The university will decide whether fall 2020 classes will be held virtually or in-person on August 26, President Jeffrey Armstrong announced in an email May 13. 

CSU Chancellor Timothy White said that CSU Campuses should prepare to deliver classes online in the fall, though each campus will approach teaching differently based on individual circumstances.

“This planning approach is necessary because a course that might begin in a face-to-face modality would likely have to be switched to a virtual format during the term if a serious second wave of the pandemic occurs, as forecast,” White said. “Virtual planning is necessary because it might not be possible for some students, faculty and staff to safely travel to campus.”‘

Some classes may be taught in person with strict safety measures if they cannot be done virtually. The classes could include science labs needed for graduation, senior projects in engineering, architecture and agriculture and access to kilns and other materials for the arts, he said.

Cal Poly made three plans for fall quarter: offering no more than 15 percent of classes in-person with the rest online, offering all classes online or delaying the start of the quarter. 

Scenario A: Some in-person classes 

  • 15 percent of the 7,000 fall quarter classes that cannot be taught effectively online would be offered in person. 
  • Offer synchronous virtual classes. If public health improves during the quarter, synchronous classes could return to in-person instruction with the consent of the instructor, students and the university. 
  • Offer asynchronous virtual classes, which would stay virtual the entire quarter. 
  • Dorms will be “de-densified,” with no more than two students per dorm room, and if needed, only one student per room — allowing 5,200 students to live on campus. 

If Cal Poly has the resources do widespread COVID-19 testing and if the county is in phase three of Gov. Gavin Newsom’s California Resilience Roadmap, Scenario A is possible, Armstrong wrote.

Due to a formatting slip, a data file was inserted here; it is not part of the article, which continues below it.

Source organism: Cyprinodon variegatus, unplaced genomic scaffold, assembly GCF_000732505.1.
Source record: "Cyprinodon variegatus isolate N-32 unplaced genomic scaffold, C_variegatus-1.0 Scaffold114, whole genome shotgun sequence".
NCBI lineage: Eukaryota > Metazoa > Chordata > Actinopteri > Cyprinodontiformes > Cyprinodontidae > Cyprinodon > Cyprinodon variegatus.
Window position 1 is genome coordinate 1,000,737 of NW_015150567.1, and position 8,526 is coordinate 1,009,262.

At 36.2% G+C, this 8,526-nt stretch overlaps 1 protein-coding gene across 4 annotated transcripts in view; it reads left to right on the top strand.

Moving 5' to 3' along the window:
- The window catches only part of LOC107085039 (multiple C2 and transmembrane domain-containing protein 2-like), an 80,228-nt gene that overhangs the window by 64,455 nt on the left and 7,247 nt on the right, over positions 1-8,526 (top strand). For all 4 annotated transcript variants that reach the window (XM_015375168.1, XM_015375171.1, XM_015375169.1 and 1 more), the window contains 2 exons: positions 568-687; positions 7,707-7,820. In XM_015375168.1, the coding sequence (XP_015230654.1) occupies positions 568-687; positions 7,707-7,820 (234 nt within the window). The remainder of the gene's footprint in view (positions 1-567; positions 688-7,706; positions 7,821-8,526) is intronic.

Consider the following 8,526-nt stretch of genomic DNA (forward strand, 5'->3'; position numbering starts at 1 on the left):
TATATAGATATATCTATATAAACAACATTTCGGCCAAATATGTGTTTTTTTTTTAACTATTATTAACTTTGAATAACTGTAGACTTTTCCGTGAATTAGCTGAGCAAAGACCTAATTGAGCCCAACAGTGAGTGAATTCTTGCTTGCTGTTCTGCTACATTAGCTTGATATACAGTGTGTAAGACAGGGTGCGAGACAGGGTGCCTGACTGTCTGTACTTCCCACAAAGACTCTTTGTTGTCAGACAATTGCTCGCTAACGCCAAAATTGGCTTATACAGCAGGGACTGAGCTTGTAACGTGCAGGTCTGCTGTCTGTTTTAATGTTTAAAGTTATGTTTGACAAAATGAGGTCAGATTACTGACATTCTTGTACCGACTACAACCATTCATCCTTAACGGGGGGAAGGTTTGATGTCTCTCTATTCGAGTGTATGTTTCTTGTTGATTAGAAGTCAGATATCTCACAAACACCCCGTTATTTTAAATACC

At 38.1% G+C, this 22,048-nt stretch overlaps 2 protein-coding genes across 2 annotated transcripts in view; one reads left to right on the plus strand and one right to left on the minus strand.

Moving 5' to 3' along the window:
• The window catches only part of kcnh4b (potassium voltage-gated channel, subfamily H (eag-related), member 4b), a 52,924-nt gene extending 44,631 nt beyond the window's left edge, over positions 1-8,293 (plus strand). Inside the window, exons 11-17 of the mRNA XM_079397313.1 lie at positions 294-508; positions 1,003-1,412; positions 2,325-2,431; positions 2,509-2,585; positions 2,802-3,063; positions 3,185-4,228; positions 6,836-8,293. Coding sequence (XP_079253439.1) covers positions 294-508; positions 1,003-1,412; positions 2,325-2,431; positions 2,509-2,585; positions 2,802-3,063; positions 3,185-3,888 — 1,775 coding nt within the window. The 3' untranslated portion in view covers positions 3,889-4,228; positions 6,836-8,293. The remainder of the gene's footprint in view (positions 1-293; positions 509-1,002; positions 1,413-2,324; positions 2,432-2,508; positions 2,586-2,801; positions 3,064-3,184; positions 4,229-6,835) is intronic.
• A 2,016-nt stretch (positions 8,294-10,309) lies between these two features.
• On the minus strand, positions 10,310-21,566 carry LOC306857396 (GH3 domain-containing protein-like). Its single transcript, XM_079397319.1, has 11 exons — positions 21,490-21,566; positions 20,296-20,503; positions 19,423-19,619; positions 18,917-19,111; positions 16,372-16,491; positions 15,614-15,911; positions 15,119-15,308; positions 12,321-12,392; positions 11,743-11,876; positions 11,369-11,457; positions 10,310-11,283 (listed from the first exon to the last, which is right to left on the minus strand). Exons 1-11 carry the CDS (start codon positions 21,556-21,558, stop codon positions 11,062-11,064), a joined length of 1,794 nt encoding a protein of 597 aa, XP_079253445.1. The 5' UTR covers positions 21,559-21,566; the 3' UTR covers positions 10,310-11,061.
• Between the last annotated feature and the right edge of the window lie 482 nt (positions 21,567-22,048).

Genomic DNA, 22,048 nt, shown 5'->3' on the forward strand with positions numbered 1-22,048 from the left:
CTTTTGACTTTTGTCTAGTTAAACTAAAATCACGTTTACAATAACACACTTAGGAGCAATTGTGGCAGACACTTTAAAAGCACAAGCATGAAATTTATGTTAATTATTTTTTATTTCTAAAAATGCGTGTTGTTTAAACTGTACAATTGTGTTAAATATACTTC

“We are optimistic that we will be in Stage Three of Governor Gavin Newsom’s plan and that we can have students return and offer some in-person courses,” Armstrong wrote.

Scenario B: All online classes 

  • All classes taught online.
  • Students may or may not be able to live in the dorms depending on public health conditions.

Scenario C: Delayed Start

  • If the county is in stage two of Newsom’s California Resilience Roadmap in August, they may wait two to four weeks to start the quarter to see if they can offer in person classes.
  • Could postpone the quarter two to four weeks.

Registration for fall classes starts on June 14, fall quarter classes start on September 17.

CSU Chancellor Timothy White said that CSU Campuses should prepare to deliver classes online in the fall, though each campus will approach teaching differently depending on individual circumstances.

Students should prepare to return to San Luis Obispo for Fall Quarter, Armstrong said. 

The plan for Fall Quarter will align with “the governor’s plan, CSU guidelines and advice” from the San Luis Obispo County Public Health Department, Armstrong wrote. 

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